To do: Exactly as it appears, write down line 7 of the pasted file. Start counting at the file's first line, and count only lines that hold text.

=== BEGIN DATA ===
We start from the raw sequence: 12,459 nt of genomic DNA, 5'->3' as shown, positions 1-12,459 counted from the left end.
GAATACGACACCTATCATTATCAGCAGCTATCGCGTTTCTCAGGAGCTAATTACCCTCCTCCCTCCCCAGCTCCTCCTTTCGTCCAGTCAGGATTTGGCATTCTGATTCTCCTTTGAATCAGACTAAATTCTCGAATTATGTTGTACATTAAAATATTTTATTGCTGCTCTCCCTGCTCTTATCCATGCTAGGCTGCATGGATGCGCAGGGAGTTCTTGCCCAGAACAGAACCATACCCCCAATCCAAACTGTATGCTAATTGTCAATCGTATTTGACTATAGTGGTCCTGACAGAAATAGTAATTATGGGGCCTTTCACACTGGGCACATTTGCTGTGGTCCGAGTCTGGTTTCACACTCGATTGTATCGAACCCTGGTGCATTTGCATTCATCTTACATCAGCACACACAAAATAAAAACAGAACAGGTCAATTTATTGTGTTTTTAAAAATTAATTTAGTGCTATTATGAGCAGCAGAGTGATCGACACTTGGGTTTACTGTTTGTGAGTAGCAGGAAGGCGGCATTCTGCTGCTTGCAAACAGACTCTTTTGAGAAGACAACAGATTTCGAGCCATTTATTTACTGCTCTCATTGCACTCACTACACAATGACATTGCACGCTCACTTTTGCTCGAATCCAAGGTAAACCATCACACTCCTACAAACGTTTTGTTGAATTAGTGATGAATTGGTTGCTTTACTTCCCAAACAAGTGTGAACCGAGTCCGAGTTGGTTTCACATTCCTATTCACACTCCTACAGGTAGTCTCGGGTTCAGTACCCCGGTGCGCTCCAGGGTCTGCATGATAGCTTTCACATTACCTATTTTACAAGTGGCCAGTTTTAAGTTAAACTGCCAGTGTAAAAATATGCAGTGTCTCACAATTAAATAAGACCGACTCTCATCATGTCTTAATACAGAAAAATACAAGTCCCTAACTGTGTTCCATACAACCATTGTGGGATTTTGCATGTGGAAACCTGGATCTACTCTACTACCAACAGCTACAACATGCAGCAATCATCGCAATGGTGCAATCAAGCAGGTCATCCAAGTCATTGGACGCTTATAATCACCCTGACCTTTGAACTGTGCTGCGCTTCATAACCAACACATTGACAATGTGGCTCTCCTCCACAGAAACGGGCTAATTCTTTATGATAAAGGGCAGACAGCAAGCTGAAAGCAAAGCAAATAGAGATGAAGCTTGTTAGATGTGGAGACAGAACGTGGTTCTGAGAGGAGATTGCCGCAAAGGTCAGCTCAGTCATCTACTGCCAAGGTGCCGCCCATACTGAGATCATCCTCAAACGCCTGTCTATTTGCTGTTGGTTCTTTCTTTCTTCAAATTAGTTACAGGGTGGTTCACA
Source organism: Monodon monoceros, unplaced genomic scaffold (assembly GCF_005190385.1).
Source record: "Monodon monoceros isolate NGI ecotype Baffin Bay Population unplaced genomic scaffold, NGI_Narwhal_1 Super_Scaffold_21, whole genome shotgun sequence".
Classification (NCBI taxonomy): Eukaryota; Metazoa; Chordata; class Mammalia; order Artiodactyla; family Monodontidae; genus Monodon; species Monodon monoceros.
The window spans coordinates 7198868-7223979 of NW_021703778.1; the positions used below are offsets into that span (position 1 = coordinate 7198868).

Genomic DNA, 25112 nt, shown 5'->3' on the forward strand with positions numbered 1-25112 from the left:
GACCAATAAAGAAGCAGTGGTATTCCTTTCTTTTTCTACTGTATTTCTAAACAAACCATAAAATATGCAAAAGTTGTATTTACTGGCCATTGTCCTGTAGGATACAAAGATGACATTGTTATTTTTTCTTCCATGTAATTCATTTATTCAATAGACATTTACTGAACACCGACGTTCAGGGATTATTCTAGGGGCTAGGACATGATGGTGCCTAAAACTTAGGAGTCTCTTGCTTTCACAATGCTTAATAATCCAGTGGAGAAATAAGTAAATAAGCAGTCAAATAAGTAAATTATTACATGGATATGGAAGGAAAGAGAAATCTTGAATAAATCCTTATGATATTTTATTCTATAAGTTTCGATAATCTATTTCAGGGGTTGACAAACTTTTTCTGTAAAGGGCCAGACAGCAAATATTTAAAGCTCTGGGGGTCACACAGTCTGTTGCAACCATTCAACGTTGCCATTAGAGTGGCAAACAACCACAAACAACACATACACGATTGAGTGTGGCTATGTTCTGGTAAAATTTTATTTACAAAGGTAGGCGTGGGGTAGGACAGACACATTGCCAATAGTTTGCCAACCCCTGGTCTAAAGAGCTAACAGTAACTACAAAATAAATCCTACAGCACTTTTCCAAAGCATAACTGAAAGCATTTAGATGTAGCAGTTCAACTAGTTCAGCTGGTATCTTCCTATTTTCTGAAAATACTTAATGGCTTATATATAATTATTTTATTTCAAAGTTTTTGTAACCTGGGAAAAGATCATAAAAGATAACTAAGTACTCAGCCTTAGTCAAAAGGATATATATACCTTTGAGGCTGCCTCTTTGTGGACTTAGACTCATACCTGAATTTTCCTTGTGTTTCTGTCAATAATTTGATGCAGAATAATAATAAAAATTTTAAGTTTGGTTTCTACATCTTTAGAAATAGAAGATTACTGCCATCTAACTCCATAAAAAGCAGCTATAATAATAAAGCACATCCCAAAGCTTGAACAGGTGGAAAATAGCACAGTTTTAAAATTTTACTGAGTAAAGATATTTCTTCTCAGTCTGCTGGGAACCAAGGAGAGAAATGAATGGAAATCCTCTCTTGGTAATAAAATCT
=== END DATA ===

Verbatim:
Genomic DNA, 25112 nt, shown 5'->3' on the forward strand with positions numbered 1-25112 from the left: